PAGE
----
I’ve been writing regularly for Vitae, the careers section of The Chronicle of Higher Education. This piece was published there a couple weeks ago. I’m reprinting it here:
Conferences are a wonderful time to see old friends and colleagues. That is, if you’re an old-timer.
If you’re not, the experience can be isolating and intimidating. And even if you do have friends at a meeting, the prospect of expanding your network can be daunting. If my own conversations with grad students in the biological sciences are representative of the broader population of junior scholars, then this is a widespread sentiment.
It’s unfortunate, but true, that who you know really matters for success in academia. As a corollary, successful networking really matters, too.
If you’re on the market for your first or second teaching job, you may approach conferences with trepidation, because this is supposed to be the place where you build connections that will lead to your next position. Introducing yourself to more senior academics can be intimidating.
Even getting to know peers on a casual basis is an exhausting task for introverts. When you show up at a conference and don’t know many people, it can be difficult when you see folks in active conversation with people they clearly know and work with. Conferences can feel like the birthday party of a friend-of-a-friend — when your friend didn’t even show up. If you’re not an overtly gregarious person, then it’s possible to go through a whole conference without having any real human interactions.
The culture of an academic conference varies widely. I’m a semi-regular at a few meetings, which range in size from a couple hundred people to several thousand. In my experience, the bigger the conference, the less welcoming it is for newcomers.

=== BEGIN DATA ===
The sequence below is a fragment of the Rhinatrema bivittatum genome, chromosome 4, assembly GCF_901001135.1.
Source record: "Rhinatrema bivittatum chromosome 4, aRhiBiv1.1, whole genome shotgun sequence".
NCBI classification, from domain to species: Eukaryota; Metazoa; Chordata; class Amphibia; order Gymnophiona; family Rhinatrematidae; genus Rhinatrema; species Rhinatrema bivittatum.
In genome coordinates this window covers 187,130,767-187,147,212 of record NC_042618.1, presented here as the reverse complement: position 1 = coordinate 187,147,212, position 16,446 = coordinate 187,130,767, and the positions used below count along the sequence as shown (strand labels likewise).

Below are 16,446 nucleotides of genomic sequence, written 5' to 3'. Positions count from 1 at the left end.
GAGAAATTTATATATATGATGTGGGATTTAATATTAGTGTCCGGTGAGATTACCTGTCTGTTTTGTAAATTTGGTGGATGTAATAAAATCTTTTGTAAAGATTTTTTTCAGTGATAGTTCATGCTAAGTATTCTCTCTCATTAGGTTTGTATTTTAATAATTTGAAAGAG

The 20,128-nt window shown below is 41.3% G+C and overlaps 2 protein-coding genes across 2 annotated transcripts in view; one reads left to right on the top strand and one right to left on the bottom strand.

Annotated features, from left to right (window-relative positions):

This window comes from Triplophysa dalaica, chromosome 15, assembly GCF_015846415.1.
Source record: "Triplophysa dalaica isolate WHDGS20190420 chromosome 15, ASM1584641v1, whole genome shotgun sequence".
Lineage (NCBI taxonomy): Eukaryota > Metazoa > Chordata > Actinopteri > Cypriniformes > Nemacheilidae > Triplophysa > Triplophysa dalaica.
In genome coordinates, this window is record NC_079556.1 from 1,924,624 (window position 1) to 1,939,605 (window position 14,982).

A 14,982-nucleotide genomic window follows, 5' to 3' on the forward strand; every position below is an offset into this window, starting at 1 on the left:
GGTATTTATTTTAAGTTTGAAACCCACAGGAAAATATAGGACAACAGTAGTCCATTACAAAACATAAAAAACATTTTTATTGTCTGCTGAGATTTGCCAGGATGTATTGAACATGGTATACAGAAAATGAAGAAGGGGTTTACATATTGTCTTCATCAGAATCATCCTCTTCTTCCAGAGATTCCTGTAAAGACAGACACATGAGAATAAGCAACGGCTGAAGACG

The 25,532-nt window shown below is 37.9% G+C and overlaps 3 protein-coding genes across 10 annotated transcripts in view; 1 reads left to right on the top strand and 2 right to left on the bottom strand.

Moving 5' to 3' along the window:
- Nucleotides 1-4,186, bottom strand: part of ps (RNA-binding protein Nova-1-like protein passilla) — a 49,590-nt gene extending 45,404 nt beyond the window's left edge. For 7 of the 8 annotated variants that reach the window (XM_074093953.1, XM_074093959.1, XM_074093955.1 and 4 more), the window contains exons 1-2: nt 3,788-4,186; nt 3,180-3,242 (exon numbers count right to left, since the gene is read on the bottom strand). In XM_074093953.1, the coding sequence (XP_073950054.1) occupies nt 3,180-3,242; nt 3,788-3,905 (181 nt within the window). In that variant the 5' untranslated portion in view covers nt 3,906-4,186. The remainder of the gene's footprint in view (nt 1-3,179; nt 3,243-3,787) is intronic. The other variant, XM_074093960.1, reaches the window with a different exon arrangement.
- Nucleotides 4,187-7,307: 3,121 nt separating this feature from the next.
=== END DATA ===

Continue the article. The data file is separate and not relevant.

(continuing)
I recently attended a conference outside my field, where I knew almost nobody. I had a great time, learned a lot, and began an unanticipated friendship. I also spent a lot of time alone. I struck up a variety of conversations, and people were friendly. To my surprise, some geochemists were particularly interested in learning from an ecologist. So even when you’re in a different field, folks might be very interested in getting to know you. However difficult it is for you to network, just keep in mind: There are a lot of nice people out there.
Bookstores dedicate shelves to networking. The progenitor of the genre, published 80 years ago, might be its best: How to Win Friends and Influence People. Dale Carnegie must have realized that the title sounded creepy and manipulative. Nonetheless, its central message is not so creepy: To have people like you do and do nice things for you, you need to make them think that you’re a good person who cares about them.
How do you do that? Carnegie recommends that we should actually be good people who genuinely care. That’s the trick. To be well liked, by people, you need to genuinely like other people.
Sociopaths get ahead in life by tricking people into thinking that they’re generous and warm. The rest of us won’t benefit from their approach. Generosity and warmth is its own reward, and genuine collegiality and friendship is typically reciprocated. The first rule of networking is the golden rule: Treat others as you would like to be treated.
There are some academics who get ahead by crushing other people in their vicinity, but I don’t think that is the best approach. Most of the Important People in my fields are generous with their time, go to great lengths to support their colleagues and trainees, and are collegial to the extreme. They succeed because they are talented. And everybody around them wants them to succeed because they are well-loved.
If you network with the proximal goal of schmoozing powerful people to make useful connections, most people — including the targets of attention — will see through you and dismiss you as an opportunist. On the other hand, if you genuinely endeavor to build connections, establish friendships, and discuss topics with an open mind, then people will be more likely to be interested in connecting with you — and connecting you with others.
When I show up to a meeting, I am excited to spend time with academic kindred. There will be room after room full of people who are excited about the stuff that excites me. I will find people who are thinking deeply about ideas, in a way that is probably different from the way I am thinking deeply. It’s fun and rewarding to get to know people — especially graduate students — who are particularly excited and well-read about their interests.
Attend a conference for a few consecutive years, and then you’ll be a regular, too. Meeting new people might not be easy, but conferences don’t need to be more daunting than other arenas, if you’re treating people as colleagues and friends, rather than opportunities for personal gain.